Our ability to perceive quality in nature begins, as in art, with the pretty. It expands through successive stages of the beautiful to values as yet uncaptured by language. – Aldo Leopold, Sand County Almanac
There have been NO MUSHROOMS in Nanaimo so far this fall. With failing hope on my walk today I wandered from time to time off the trail, poking mournfully at the ground with my walking stick. Eventually I gave up and decided to just enjoy the walk. As I came around one curve in the path I stopped and looked at this scene:
Something in the way the branches filled up the space with horizontal lines, the autumn light, late in the day, and the deep reassuring stillness caused a sort of mental pop in my head. I felt it like a knot un-knotting. Pop, un-knot.
I was suddenly full of a warm shy contentment angling up towards joy at the edges. I smiled. It has been a very long time since such a feeling has come to me. I carried on down the trail, swinging my stick and breathing in the green smelling air, lungs not big enough to take in as much as I would like, shoulders not broad enough to throw back on my spine like a devil may care mendicant; but certainly I had knees enough to saunter and lips to whistle a gentle tune into the silent tree space, where pips of little brown creepers came back to me as a kind of distant echo.
Haecceity (from the Latin haecceitas) is usually translated as “thisness.” Duns Scotus is believed to be the first person to use the word to denote the wholly unique components that make a person or object unlike any other person or object. In a certain sense it is the emergent quality of a thing that we recognize as being one of a kind and therefore worth great value.
A sensitivity to “thisness” is one of the central muscles of a poetic mind. With it we move out of categorizing all stones as “stones,” which is a time saving device, into contemplation of this particular stone, which is a time occupying device. We pick up the stone, we turn it over, we appreciate it for it’s thisness. This of course is not a muscle exclusive to the poetic mind. The scientific mind also requires this working, this using of effort. In thisness the scientist and the poet stand together — in curiosity, in wonder sometimes, at the profoundness of this one unique thing, this anomalous data-point varying from all other data-points, yet clustering into that cloud of similarity that evokes the classification.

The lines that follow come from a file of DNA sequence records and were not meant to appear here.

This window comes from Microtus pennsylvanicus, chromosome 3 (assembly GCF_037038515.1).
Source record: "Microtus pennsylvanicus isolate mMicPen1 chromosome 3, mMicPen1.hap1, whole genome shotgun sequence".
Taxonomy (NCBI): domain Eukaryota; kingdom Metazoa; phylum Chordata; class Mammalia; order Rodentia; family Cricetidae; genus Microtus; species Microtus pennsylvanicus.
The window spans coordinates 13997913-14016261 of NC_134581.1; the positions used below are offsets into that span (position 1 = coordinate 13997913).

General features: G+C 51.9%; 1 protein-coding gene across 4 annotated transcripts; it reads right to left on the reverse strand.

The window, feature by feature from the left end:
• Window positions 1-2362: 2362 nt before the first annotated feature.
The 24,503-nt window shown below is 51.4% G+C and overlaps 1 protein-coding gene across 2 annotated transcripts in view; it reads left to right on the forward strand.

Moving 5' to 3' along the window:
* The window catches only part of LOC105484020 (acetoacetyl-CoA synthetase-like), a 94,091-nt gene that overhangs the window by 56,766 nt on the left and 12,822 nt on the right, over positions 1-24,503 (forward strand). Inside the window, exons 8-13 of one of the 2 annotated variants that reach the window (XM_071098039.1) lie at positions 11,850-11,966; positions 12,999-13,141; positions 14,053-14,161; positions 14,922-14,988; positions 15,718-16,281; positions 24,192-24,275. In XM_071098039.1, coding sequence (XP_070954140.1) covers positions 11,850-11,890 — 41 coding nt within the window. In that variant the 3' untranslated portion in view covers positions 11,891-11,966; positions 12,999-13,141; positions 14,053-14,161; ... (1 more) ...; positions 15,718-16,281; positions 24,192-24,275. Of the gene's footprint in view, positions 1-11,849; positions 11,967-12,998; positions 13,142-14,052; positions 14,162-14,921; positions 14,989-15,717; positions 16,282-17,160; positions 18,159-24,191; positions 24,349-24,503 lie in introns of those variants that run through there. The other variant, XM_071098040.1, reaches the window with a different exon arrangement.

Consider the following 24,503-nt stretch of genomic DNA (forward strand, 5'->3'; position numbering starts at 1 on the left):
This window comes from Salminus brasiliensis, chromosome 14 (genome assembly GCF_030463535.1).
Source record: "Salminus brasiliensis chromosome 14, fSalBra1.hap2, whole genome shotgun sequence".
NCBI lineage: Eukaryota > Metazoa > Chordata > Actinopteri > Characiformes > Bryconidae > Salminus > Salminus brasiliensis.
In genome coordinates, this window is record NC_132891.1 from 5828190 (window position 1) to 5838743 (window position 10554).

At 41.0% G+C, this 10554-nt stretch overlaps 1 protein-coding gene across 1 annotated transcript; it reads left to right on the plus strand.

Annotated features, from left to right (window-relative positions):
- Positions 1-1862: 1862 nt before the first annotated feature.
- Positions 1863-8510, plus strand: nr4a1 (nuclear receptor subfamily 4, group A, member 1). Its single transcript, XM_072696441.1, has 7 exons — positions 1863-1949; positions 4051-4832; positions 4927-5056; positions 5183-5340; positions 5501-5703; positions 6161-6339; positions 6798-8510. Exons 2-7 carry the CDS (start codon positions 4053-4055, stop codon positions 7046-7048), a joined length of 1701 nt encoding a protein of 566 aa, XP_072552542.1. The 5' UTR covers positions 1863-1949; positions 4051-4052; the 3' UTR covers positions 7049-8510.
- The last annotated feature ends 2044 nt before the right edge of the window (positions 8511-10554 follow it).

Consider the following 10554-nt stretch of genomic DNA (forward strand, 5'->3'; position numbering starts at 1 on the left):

We make sense of the world by placing each thing into these clouds, these clouds of similar qualities, or similar appearances, or rigorous distinctions. Species, elements, personalities, types, kinds — the categories at least less numerous than the objects inside them.
The scientist must contemplate an objects thisness to determine which clouds the object belongs in, creating complicated Ven diagrams to nudge the object into understanding. Understanding arising out of the process of classification.
Thisness for the poet, however, is more about gratefulness, appreciation, and delight in somethings particular charm. While all rainbow trout are beautiful, this one is a little deeper in the belly, has a little larger tail, and those combinations make THIS trout more beautiful or significant or trouty than the others.
Finding the unique in all things is not possible for us, but perhaps is the pleasant task of God.
In Wabi Sabi for Writers I said that sabi “was refined over the years to emphasize a state of receptivity, fostered in remote natural settings.” The legendary Japanese poet Basho was among the first to use the word and he did so to distinguish his style of poetry from others. There existed a different but similar word, aware, which described the state of being open or sensitive to things. Aware is pronounced ‘ah wah ray’ but coincidentally has a similar meaning to the English word aware, as in awareness. The English word aware, comes from the German root, which is more about wariness, than artistic sensitivity, so we can’t quite equate the two.
Both sabi and aware have to do with an openness to poetic qualities in an object or place, especially when we are unhurried or alone. The emphasis is on sensitivity and emotional receptivity. Aware was part of a popular phrase, “Mono no aware” which is translated as “an awareness of the poignancy of things.” The poignancy comes, usually, from a things impermanence or transience. Howard Rheingold in his book, They Have a Word for It, writes of aware: “Would cherry blossoms be as poignantly beautiful if they bloomed all year round, or if they were as tough as walnuts?” Seeing the cherry blossom with the awareness that they are only here for a few days each year, makes them more valuable.
Basho taught his students that sabi was the color of a poem and gave examples of people who showed pluck or stamina. What makes sabi different from aware is that it includes a deliberate acceptance of things as they are. This deliberate acceptance makes sabi more than awareness, more than sensitivity. For sensitive souls, poets, song writers, artists, etc. sabi is more “spiritual” for lack of a better word. A person might experience aware when she sits in misery contemplating a fallen soldier, too young to have savored the freedom for which he gave his life. She is wracked with the pathos of the scene. Her sister, adopting a sabi mind, sees the same scene and feels the same pathos but moves it towards an aha moment.
Aware is the “ah” or “oh” of sorrow, and sabi is the ‘ah” or “oh” of insight.
For an excellent discussion of sabi in the work of Basho, see: Sabi, Nature, and the Relationship by Riley B. Irwin